I get the allure of lectures. I do! I go around the world (essentially) lecturing. But keep in mind a few things. I’m lecturing on about 12-15 total hours of material that I’ve developed over 20 years because I only have 1 hour with which to make an argument or propose an idea. Yes, there are new pieces every time, but 90% of the lectures are polished and have gotten solid feedback. A GREAT lecture can be amazing and I try in my keynotes to deliver a great lecture.
But in my classes it’s a different story! I rarely lecture at all anymore. I have those students for 45 hours a term – I don’t need to cram anything into an hour. And I know that nobody can create 45 amazing lectures per term. In fact, after polling about 20,000 teachers and professors, the average number of great lecturers on campus seems to be 3 and the total number of great lectures any one person delivers seems to be 3.
So, despite years of research and confirmation that lecturing should be rare and surgical in its use, we still see evidence in polls like the National Survey of Student Engagement which suggests that ½ of a college student’s experiences in every class, every term is lecture. Despite the work of Dr. Eric Mazur, lecturer of the year at Harvard, who has proven that lecturing doesn’t work, many teachers still engage in the practice. Despite Richard Light’s Harvard Assessment Seminars, showing that student’s best experiences in college are the non-lecture based classes, we still over-use it to a fault. Without using learning research to inform practice, we’ll never reach Education 3.0.
Education Technology: Apply What We Know about Technologies
I was down under very recently. I spent some time in Melbourne training faculty with regard to effective use of education technology. The people in Australia are quite remarkable. They are simply the kindest culture of people (collectively) that I’ve experienced in my travels. But that kindness cannot mask the frustration by some faculty at the notion of being asked (forced?) to use ed tech.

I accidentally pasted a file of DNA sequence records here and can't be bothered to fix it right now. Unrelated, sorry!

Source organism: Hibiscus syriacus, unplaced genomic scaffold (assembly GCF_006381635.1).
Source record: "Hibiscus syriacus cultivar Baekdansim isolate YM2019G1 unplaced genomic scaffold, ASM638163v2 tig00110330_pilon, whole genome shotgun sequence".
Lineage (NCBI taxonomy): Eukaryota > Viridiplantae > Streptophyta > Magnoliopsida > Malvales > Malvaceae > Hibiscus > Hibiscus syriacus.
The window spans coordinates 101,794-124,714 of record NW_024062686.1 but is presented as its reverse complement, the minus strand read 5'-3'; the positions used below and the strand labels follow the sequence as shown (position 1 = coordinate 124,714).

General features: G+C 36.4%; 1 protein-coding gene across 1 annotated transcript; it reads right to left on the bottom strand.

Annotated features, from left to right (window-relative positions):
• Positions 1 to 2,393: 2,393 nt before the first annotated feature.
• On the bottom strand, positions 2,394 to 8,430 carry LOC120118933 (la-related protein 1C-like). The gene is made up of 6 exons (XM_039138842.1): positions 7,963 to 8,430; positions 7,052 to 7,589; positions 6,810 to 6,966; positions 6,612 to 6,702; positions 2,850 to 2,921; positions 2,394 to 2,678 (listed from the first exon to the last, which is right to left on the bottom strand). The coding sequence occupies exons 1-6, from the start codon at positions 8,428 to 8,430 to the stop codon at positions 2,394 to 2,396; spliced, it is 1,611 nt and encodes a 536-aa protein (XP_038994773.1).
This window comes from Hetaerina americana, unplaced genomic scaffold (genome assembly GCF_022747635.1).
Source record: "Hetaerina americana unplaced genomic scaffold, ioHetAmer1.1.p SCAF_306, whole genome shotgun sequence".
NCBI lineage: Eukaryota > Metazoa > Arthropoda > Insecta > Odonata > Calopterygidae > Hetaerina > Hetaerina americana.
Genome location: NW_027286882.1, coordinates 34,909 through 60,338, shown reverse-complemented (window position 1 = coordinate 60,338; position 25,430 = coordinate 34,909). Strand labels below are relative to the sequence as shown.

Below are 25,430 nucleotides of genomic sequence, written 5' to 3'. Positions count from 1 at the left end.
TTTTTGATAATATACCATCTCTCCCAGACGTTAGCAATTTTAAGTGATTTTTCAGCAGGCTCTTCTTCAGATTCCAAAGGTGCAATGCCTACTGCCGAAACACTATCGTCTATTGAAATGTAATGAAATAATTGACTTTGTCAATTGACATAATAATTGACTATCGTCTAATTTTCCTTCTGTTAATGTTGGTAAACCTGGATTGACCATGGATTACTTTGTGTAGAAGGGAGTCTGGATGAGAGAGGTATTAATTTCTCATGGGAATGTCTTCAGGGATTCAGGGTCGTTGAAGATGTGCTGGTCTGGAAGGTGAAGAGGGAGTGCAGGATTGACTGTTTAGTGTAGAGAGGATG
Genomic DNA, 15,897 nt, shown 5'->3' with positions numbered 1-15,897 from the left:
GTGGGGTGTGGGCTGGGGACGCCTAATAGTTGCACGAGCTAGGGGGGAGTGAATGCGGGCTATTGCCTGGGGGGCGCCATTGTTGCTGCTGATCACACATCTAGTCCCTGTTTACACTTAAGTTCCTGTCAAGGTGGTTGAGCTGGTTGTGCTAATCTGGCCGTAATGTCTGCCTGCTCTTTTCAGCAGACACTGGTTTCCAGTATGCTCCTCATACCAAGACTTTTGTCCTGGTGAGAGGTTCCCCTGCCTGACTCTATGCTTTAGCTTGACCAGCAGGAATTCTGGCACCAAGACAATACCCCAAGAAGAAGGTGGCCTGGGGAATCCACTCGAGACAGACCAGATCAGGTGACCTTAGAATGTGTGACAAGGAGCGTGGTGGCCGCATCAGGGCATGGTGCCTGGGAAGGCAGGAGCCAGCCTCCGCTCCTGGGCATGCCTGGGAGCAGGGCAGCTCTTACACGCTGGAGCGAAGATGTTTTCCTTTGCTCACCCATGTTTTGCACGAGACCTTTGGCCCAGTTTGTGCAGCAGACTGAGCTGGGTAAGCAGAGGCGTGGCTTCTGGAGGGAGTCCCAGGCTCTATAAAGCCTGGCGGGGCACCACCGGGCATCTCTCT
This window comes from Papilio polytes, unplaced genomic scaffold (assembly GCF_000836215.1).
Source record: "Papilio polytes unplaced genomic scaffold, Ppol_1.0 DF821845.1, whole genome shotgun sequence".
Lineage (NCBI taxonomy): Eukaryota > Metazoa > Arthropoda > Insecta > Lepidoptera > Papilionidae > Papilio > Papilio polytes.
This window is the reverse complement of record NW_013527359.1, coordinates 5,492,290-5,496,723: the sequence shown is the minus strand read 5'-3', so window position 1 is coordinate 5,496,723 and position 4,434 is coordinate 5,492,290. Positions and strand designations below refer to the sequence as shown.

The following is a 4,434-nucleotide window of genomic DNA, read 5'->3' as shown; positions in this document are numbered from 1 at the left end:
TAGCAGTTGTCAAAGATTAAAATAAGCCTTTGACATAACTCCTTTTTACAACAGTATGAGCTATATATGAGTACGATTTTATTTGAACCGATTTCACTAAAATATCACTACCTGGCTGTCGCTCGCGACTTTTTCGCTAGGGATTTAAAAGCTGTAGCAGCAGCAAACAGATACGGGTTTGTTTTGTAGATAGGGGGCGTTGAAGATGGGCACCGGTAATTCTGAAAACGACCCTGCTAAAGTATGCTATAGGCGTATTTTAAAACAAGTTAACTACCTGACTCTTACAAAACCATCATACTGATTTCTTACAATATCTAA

In the states, we share this trouble. I have spent over a decade “e-vangelizing” the usage of education technology. I believe it is impossible to reach all students in meaningful ways without ed tech. History has shown us that education without technology cannot scale. Yet many educators still balk at the idea of infusing technology in the classroom and if they do, most still only substitute ed tech for non-technical activities. (Instead of paper test, they’ll use a computer test, etc.)
But as Puentedura points out nicely in his S.A.M.R. model of transformative use of ed tech, it is not until we actuallyModify and/or Redefine our activities, making use of the power, scalability, and connect-ability of these tools, that we start to see substantive, meaningful changes for our students. Until we use education technology to inform practice, we’ll never reach Education 3.0.
Let’s Strive for Education 3.0
I’m honored to have been asked to share some thoughts with the WCET community. It’s been a few years since I spoke at your conference and I hope to do so again soon! But as we all strive to fix our own corners of education, I really hope we’ll start to let the same important frameworks and research-driven practices inform those fixes. I hope we’ll all start to strive for and use Education 3.0. There is a lot at stake.
Good luck and good teaching my friends.
Dr. Jeff D Borden
Dr. Jeff Borden (@bordenj), Pearson’s VP of Instruction & Academic Strategy is a consultant, speaker, professor, comedian, and trainer, all while leading the Center for eLearning (an Academic research center and think tank). As a University faculty member of 18 years and past college administrator, Jeff has assisted faculty, administrators, executives, and even politicians in conceptualizing and designing eLearning programs globally. Jeff has testified before the U.S. Congress’ Education Committee, blogs for Wired Innovations, provides global keynote addresses, promotes research findings from the academic think tank he directs, and has been asked to help determine the “Academic Vision” for Pearson Higher Education. To read Jeff’s blog, follow the cMooc his research group is building, or get more information, check out:
To see the Short-Film “School of Thought” that Jeff wrote and produced: http://researchnetwork.pearson.com/sot